It is no accident that people over millennia have been able to effectively unlink from the food chain, build massive structures and civilizations, visit the moon, and connect instantly over a wireless online network.
People are incredible problem solvers. When faced with a coconut, someone found a way to crack it open with a tool. Onlookers noticed and adopted the technique, making coconuts much more accessible and eventually opening the door to a future with macaroons aplenty. People solved a problem, and tools then enabled a repeatable and scalable solution.
If you can automate your tooling, then do you still need people? You don’t have to pay machines or listen to their concerns, and you can work them all hours of the day and night. Surely, factories in the future will be productivity-optimized, machine-driven ghost towns… right?
When Robots Take Over
The first attempt at a massive-scale factory designed with a fully-automated approach was Tesla’s Gigafactory. Three years in, the factory has nearly 5 million square feet of operational production space and construction is still ongoing. Despite Tesla’s aggressive production goals, it was anticipated that this factory would be engineered in such an automated way, that it was only a matter of time before cars would be flying off the line.
By early 2018, the results told a different story. Tesla CEO, Elon Musk, was sleeping in the Gigafactory at the time, spending all his hours trying to solve this engineering challenge. The robots were actually slowing down production. When machines would break down, all production grinded to a halt until the engineering team could reset them. Meticulous tasks that a human could easy handle proved inefficient for a machine to take over.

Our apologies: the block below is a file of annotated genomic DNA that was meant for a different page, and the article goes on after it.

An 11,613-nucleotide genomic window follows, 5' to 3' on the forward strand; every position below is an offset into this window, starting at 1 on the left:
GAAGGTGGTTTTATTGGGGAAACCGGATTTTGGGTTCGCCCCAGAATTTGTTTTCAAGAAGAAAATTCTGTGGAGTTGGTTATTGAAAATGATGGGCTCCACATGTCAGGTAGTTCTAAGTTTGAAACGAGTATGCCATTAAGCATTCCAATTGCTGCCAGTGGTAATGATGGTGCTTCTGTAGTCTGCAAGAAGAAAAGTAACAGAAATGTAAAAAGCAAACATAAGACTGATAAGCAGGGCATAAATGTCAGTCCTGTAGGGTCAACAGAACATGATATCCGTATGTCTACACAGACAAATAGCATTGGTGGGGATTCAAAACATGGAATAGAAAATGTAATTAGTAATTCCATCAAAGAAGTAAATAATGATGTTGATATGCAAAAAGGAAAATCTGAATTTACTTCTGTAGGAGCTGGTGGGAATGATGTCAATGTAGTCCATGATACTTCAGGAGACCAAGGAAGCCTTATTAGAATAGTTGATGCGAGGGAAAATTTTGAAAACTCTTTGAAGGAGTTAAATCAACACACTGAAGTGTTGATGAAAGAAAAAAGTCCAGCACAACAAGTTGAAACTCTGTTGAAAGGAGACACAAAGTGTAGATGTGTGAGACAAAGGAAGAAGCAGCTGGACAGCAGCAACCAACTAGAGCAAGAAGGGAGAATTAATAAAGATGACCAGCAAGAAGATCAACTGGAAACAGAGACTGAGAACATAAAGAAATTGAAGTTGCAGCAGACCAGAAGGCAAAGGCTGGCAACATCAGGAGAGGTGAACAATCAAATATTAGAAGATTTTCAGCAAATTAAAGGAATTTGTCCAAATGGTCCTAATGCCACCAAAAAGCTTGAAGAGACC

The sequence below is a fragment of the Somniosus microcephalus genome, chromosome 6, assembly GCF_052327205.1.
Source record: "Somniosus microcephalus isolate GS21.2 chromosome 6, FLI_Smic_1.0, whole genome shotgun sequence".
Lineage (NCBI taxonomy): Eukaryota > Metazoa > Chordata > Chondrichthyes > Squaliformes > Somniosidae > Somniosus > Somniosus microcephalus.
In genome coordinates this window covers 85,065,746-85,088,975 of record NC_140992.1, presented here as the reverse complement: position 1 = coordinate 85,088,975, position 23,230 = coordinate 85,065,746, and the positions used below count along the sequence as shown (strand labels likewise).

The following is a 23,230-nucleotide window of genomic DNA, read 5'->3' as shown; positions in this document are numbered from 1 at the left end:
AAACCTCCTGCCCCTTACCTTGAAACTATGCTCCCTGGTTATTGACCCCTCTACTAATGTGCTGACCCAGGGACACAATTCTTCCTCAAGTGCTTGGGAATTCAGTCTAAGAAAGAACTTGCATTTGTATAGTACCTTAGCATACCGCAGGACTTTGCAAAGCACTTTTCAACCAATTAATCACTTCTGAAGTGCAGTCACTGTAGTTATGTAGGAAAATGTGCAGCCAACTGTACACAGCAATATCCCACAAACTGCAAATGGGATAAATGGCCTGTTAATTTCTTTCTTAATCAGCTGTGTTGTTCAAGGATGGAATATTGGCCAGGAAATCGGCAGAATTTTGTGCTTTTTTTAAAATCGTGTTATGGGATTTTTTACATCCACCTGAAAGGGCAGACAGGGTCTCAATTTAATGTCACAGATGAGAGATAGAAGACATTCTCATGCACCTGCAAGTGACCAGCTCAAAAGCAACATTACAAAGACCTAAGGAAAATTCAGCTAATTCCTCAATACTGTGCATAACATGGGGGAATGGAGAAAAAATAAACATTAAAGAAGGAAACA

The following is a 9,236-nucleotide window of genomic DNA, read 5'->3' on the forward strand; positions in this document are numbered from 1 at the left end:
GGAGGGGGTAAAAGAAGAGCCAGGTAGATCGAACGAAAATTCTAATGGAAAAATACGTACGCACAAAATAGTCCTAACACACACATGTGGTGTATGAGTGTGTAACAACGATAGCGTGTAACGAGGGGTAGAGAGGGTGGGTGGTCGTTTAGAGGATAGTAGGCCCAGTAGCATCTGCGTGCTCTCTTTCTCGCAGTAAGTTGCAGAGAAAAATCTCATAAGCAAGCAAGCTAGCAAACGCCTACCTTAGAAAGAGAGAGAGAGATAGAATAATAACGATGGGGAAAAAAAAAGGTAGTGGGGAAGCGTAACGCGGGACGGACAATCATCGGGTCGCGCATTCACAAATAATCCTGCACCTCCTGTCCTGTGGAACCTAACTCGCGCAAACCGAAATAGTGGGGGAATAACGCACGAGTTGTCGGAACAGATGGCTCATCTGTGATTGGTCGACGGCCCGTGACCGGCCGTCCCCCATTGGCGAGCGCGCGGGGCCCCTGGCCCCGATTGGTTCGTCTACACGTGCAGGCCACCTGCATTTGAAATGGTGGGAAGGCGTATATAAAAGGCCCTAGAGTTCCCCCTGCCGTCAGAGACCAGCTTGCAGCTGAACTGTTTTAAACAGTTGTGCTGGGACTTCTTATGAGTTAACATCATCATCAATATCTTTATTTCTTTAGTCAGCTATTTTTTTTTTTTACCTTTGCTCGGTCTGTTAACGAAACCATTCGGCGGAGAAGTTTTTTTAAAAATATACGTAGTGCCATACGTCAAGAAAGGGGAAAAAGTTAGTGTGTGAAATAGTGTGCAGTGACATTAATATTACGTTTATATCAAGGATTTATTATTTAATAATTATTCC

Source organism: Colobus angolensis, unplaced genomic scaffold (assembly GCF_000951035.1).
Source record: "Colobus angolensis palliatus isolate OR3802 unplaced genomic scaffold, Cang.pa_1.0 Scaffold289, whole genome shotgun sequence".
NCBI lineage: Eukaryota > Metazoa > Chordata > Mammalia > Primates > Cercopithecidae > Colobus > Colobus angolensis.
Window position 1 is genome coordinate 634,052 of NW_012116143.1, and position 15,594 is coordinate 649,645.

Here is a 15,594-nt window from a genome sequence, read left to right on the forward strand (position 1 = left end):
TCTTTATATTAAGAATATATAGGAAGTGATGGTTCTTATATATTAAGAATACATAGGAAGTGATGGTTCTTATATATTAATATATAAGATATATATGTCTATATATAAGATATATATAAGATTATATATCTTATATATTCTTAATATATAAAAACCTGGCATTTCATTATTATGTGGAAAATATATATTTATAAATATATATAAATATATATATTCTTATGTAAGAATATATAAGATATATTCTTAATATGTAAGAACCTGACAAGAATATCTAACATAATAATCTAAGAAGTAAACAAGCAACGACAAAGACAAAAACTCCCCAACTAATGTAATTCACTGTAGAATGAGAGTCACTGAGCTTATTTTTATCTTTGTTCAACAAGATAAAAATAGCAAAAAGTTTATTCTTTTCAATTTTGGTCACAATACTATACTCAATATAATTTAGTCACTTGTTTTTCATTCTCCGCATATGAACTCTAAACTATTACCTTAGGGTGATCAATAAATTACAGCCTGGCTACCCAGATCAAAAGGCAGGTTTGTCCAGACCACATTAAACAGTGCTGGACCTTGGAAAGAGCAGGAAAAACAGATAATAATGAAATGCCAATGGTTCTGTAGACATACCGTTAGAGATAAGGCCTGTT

It was only when they stripped out some of their automation and brought in more workers that they were able to hit their quarterly projection. This led Musk to tweet on April 13th, “Yes, excessive automation at Tesla was a mistake. To be precise, my mistake. Humans are underrated.”
Humans are Underrated
Tesla isn’t the only automotive company getting behind this position. Doug Neely, Director of Advanced Monozukuri Research at Yazaki North America, explained the focus of his work recently at the Detroit auto show. Monozukuri is a Japanese term which translates as “the way to make things and the way to develop human beings”.
Speaking on the topic, Neely asserted, “The idea is that this [monozukuri] is knowledge work. To be able to apply tools and materials for functional purpose, and do it with skill. We need to invest in the people.” People are uniquely skilled at adapting, innovating, and competing. Companies that are automating as a method for reducing payroll are actively losing these critical competencies.
This same debate of people vs. automation is waging across software development. More teams are moving towards automated pipelines, automated testing, and automated analysis. While there are unequivocal upsides to implementing these technologies (like faster time to market or better test coverage), they shouldn’t be seen as a panacea for software quality.